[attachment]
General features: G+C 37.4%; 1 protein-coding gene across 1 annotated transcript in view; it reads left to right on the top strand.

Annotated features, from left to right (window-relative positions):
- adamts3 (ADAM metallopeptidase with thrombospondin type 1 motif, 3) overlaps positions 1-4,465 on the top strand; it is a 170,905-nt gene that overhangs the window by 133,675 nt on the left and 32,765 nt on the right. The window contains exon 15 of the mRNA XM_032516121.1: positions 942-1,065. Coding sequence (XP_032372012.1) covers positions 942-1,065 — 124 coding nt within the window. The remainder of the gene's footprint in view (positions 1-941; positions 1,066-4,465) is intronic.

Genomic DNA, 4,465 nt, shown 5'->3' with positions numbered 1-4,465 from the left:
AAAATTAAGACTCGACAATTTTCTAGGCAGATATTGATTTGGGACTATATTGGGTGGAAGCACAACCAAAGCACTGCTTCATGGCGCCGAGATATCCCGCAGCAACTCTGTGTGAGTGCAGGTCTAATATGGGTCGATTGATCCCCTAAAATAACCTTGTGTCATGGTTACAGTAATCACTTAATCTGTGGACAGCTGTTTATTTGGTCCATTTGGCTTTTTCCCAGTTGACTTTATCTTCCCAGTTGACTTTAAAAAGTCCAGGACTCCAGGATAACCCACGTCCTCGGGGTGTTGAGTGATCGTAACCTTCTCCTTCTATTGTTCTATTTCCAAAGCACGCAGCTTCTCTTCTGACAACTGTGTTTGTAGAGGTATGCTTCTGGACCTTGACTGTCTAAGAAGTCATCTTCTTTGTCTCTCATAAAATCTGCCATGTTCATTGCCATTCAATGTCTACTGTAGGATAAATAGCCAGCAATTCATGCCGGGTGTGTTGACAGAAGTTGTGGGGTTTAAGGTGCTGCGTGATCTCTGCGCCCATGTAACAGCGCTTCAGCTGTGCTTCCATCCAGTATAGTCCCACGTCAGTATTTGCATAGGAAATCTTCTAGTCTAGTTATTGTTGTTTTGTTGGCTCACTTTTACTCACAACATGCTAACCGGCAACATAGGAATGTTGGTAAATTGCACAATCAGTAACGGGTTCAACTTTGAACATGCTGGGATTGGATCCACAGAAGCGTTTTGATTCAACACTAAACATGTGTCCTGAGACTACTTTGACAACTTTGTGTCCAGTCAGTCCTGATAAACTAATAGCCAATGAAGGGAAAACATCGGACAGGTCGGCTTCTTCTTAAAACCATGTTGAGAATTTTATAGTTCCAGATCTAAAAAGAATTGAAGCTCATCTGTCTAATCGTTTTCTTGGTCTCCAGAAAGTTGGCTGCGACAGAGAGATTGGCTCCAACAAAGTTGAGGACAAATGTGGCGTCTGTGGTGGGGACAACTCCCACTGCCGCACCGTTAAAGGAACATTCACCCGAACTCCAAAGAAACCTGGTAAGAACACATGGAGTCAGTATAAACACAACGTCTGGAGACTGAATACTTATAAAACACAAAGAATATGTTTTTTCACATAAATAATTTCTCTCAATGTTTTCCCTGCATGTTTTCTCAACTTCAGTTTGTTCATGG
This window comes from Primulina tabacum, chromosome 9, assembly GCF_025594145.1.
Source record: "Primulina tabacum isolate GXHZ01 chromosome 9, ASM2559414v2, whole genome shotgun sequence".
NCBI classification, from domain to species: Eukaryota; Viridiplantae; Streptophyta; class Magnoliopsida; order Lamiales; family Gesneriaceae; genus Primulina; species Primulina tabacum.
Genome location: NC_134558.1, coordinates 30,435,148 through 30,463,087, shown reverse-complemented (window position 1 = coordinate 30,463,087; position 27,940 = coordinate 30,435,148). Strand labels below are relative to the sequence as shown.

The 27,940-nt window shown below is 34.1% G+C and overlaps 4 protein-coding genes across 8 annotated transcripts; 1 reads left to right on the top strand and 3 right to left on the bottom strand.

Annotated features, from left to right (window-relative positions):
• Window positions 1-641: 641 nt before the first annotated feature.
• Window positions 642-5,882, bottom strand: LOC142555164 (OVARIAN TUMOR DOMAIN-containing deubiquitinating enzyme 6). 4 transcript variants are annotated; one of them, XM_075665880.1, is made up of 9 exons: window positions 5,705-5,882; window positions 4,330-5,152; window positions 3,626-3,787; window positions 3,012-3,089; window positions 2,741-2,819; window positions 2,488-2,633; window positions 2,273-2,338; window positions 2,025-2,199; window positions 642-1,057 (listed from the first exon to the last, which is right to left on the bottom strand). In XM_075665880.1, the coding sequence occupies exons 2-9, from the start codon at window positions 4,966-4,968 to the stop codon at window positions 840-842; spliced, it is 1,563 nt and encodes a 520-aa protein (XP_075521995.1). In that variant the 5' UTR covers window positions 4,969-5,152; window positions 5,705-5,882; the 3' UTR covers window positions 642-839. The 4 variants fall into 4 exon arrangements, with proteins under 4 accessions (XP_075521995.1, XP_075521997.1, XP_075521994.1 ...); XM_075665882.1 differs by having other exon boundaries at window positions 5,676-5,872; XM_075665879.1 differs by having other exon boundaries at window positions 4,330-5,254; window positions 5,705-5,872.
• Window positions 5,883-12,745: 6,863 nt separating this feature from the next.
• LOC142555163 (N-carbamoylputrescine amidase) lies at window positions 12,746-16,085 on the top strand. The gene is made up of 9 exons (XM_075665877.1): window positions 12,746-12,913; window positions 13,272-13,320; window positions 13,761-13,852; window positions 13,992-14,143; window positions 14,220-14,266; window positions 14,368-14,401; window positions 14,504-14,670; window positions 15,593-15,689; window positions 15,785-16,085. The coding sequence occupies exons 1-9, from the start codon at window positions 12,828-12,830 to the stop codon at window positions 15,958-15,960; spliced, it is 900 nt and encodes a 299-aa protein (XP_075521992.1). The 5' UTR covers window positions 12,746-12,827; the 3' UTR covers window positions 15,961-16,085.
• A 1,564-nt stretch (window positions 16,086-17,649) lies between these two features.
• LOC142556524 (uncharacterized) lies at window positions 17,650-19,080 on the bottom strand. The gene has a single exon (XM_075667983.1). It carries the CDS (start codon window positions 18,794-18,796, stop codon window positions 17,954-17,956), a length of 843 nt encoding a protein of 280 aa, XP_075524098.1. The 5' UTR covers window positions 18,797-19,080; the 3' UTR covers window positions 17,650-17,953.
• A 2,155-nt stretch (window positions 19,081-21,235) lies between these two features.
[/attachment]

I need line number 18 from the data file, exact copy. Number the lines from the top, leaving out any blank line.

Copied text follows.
• A 2,155-nt stretch (window positions 19,081-21,235) lies between these two features.